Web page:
The V-Class system is a crossbar-based machine. On the V-2500, four processors are attached via dedicated busses (termed Runway busses) to a processor agent chip (SPAC). From each SPAC there is attached a PCI interface chip (SAGA) and bus. Memory is interleaved across banks that are managed via memory access controllers (SMAC). A single node V-2500 system is compliant to the PA-RISC platform architecture, implementing a coherent I/O SMP platform. A maximum configuration V-2500 consists of 32 CPUs, 8 SPACs, 8 PCI busses (with 3 slots each), and 8 memory boards (SMACs) providing 4 to 32 GB of memory. Not shown in the diagram is the utilities board. It contains resources used in bootstrapping, reset, configuration, and diagnostic functions. This board contains an RS-232C port used to connect to the system console, an Ethernet connection used for manufacturing and system diagnostic purposes, an LCD display, non-volatile and flash RAM used to hold system firmware and configuration settings, and static RAM used by the system firmware. Each SPAC has access to the utilities board of its containing node.

At the bottom of Figure 1, we see that a Toroidal Access Controller chip (STAC) is attached to each SMAC. This chip implements a variation of the Scalable Coherent Interconnect (SCI) protocol over one to two rings. The STACs and rings are sometimes referred to as the Coherent Toroidal Interconnect (CTI). This interconnect allows V-Class systems to be scaled to multiple nodes (where each node is a cabinet of up to 32 CPUs). Most processor or I/O transactions are conducted through a SPAC, through the crossbar and to a SMAC. If the transaction refers to a component not on the local node, the SMAC forwards the request to its corresponding STAC that in turn traverses the correct ring to a remote node STAC. On the remote node, the STAC sends the transaction to its associated SMAC where it is resolved or forwarded through the remote crossbar port to the appropriate component. Inter-node requests are interleaved across multiple SCI rings in the appropriate ring set (each STAC resides on two rings labeled X and Y). Inter-node memory coherency is managed on a 32-byte line basis. Sample V-Class SCA system configurations are shown in Figure 2. The node numbering contains hardware topological and routing information; this is the reason that nodes in a 4-node system are numbered 0, 2, 4, and 6.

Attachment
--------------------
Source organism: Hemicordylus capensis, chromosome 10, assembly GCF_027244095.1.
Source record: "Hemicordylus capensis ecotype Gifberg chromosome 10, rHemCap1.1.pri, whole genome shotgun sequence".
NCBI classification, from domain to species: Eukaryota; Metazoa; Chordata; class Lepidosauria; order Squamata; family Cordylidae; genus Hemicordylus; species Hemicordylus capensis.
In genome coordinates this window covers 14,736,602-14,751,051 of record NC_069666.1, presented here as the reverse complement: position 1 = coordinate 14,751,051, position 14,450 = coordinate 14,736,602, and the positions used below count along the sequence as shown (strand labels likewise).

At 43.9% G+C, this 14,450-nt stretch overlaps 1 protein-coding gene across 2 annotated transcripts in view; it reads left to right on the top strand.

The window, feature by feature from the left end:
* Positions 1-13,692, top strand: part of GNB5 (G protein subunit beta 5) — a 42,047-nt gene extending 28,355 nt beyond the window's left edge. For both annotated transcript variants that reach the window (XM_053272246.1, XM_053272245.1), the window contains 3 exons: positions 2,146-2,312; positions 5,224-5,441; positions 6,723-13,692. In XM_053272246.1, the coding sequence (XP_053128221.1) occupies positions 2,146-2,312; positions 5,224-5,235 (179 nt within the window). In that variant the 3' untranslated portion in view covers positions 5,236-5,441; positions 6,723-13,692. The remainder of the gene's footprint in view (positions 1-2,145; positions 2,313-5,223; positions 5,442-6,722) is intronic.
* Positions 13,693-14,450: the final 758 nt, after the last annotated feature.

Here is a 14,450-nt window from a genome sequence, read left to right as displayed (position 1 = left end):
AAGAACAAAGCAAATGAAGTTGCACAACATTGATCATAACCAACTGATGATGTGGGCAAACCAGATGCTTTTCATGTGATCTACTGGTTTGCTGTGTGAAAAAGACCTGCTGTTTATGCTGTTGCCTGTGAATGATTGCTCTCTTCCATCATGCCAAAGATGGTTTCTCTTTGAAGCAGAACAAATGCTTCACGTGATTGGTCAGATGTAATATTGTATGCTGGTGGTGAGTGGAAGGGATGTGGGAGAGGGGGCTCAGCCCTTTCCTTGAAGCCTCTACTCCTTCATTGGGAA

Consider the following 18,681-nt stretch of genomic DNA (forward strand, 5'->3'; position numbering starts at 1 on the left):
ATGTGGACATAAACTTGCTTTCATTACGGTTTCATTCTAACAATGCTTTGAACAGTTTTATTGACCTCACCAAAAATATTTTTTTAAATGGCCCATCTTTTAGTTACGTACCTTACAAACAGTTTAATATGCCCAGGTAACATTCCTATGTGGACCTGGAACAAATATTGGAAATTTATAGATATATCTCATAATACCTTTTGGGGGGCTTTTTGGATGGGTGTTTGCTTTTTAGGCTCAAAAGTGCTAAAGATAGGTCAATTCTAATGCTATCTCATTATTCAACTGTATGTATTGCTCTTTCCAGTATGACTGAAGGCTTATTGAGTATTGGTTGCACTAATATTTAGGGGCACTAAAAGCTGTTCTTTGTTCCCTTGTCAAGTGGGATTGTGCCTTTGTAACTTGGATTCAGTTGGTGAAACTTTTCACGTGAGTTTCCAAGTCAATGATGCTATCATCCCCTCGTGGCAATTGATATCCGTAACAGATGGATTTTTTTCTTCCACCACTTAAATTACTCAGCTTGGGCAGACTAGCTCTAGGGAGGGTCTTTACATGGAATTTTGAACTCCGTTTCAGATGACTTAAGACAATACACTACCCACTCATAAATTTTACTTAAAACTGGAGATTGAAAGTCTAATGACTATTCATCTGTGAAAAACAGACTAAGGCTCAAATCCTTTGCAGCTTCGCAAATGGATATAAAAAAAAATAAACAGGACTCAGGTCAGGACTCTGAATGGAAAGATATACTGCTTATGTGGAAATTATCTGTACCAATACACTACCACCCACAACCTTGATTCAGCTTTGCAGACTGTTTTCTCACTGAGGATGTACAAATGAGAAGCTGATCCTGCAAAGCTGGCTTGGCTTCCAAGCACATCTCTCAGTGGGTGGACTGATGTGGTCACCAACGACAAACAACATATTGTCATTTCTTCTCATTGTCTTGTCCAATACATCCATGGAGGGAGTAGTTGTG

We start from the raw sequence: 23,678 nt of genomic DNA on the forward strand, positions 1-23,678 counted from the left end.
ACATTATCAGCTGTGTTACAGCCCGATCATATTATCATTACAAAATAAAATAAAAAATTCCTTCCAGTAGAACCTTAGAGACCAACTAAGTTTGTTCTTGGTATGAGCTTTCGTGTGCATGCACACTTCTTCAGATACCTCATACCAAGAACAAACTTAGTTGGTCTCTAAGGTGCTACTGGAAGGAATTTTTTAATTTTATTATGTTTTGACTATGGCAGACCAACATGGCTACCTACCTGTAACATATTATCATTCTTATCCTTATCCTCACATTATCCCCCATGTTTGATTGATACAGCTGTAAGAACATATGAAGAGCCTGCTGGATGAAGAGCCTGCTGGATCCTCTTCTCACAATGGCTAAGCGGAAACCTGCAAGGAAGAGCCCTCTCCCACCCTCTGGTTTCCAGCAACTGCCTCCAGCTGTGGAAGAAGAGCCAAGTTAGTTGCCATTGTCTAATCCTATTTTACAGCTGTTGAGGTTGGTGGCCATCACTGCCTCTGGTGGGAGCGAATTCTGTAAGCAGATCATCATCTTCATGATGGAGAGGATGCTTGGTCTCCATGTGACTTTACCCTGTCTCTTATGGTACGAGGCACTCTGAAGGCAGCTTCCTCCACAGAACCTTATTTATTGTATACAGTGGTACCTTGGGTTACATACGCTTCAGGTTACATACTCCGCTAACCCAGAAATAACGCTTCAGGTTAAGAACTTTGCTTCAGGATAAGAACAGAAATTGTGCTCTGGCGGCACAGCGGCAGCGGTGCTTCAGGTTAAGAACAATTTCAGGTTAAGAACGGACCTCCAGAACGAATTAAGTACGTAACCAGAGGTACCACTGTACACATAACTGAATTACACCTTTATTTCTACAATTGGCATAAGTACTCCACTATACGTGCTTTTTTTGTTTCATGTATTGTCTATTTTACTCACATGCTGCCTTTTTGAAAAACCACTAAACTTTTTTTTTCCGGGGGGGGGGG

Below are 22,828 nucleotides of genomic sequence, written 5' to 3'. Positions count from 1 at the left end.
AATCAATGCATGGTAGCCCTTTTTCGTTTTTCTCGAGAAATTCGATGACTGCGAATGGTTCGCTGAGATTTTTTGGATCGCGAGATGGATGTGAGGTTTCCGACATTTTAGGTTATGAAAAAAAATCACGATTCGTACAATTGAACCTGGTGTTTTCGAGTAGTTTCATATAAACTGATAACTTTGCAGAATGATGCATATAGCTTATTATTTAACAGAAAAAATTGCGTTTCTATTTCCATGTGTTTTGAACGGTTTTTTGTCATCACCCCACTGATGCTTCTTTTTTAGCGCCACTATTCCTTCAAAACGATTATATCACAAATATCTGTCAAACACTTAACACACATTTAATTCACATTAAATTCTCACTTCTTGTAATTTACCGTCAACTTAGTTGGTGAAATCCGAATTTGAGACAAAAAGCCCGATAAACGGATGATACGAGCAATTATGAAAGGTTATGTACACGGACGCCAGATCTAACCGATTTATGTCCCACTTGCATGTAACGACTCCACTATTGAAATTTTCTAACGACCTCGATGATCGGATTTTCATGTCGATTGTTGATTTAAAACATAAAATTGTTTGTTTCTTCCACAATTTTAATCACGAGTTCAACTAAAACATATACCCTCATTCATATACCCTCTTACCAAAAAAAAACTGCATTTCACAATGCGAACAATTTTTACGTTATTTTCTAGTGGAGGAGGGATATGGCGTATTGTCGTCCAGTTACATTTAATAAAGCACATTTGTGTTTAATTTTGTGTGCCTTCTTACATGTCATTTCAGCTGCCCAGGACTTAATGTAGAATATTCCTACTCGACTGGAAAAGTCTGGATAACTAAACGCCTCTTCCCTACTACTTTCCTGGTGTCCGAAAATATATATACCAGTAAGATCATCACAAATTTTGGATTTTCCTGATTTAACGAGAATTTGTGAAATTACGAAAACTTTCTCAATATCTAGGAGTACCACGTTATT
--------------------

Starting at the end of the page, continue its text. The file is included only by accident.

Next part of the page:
Figure 2: Sample SCA Configurations